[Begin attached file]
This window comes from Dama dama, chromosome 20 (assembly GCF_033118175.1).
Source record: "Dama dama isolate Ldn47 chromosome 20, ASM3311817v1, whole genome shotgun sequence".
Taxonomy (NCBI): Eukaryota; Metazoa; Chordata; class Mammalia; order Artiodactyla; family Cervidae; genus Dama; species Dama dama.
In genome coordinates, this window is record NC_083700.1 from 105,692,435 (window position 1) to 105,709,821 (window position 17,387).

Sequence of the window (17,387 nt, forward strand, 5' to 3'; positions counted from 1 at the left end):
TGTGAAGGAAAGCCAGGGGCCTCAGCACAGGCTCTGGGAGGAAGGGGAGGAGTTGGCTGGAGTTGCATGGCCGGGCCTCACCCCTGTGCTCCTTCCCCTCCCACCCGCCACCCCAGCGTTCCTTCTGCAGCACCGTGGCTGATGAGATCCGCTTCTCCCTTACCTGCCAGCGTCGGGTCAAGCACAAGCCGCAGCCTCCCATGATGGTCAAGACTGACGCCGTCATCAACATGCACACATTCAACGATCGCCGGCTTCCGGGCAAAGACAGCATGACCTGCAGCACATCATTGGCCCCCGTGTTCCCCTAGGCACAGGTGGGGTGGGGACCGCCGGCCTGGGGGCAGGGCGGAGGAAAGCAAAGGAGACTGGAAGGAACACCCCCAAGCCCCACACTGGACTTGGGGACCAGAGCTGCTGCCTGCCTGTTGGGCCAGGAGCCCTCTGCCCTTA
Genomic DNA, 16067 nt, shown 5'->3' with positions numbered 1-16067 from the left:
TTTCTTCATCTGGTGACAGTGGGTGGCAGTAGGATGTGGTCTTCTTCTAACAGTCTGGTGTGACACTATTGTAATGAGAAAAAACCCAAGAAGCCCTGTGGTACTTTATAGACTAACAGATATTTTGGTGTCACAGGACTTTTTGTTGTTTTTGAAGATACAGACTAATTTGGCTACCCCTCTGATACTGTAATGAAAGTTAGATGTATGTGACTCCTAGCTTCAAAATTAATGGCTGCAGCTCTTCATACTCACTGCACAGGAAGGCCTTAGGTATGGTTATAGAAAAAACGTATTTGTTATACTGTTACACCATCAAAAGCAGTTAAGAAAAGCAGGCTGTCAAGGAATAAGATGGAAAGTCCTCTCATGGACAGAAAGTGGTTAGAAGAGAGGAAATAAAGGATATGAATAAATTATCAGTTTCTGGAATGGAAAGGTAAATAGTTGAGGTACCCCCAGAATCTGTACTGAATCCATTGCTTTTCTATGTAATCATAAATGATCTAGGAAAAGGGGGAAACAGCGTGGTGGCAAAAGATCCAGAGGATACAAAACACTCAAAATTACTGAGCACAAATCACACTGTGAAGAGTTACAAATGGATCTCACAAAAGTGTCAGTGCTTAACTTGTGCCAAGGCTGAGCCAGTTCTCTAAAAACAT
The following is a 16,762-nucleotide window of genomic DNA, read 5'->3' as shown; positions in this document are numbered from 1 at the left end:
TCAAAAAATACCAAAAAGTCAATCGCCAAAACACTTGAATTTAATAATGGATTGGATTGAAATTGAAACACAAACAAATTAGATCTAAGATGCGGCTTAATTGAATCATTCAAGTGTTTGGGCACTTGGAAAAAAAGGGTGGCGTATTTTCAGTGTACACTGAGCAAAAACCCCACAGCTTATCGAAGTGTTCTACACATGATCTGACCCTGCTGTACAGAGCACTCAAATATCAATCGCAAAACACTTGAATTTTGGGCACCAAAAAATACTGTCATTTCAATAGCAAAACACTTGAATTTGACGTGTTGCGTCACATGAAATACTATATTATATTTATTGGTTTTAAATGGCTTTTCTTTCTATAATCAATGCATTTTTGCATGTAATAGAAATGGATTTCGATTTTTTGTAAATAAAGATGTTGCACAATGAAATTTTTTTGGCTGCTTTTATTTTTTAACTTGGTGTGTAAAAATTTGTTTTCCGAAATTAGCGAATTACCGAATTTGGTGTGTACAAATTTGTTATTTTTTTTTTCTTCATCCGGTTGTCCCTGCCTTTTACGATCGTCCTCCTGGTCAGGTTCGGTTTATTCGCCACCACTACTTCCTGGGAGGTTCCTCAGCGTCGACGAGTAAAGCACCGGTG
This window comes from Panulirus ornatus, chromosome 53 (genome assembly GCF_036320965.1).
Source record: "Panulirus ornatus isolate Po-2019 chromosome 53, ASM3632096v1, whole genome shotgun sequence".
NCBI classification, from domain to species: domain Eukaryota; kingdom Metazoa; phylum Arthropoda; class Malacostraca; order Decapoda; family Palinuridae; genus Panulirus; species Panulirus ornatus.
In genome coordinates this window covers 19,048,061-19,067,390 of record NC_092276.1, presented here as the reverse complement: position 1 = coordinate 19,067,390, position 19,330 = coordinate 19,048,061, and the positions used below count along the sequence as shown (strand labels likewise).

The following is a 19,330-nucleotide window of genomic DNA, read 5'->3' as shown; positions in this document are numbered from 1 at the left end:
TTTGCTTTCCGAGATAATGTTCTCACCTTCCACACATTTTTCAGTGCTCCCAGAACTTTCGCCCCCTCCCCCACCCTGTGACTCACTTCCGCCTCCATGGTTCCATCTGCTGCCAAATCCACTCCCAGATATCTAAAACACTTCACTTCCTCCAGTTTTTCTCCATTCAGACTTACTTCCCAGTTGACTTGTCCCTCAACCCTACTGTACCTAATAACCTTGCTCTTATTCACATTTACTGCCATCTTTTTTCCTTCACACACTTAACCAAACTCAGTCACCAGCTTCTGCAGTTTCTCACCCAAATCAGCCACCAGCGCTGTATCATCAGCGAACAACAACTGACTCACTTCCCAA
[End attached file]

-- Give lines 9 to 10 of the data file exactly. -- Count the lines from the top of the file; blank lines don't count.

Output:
The following is a 16,762-nucleotide window of genomic DNA, read 5'->3' as shown; positions in this document are numbered from 1 at the left end:
TCAAAAAATACCAAAAAGTCAATCGCCAAAACACTTGAATTTAATAATGGATTGGATTGAAATTGAAACACAAACAAATTAGATCTAAGATGCGGCTTAATTGAATCATTCAAGTGTTTGGGCACTTGGAAAAAAAGGGTGGCGTATTTTCAGTGTACACTGAGCAAAAACCCCACAGCTTATCGAAGTGTTCTACACATGATCTGACCCTGCTGTACAGAGCACTCAAATATCAATCGCAAAACACTTGAATTTTGGGCACCAAAAAATACTGTCATTTCAATAGCAAAACACTTGAATTTGACGTGTTGCGTCACATGAAATACTATATTATATTTATTGGTTTTAAATGGCTTTTCTTTCTATAATCAATGCATTTTTGCATGTAATAGAAATGGATTTCGATTTTTTGTAAATAAAGATGTTGCACAATGAAATTTTTTTGGCTGCTTTTATTTTTTAACTTGGTGTGTAAAAATTTGTTTTCCGAAATTAGCGAATTACCGAATTTGGTGTGTACAAATTTGTTATTTTTTTTTTCTTCATCCGGTTGTCCCTGCCTTTTACGATCGTCCTCCTGGTCAGGTTCGGTTTATTCGCCACCACTACTTCCTGGGAGGTTCCTCAGCGTCGACGAGTAAAGCACCGGTG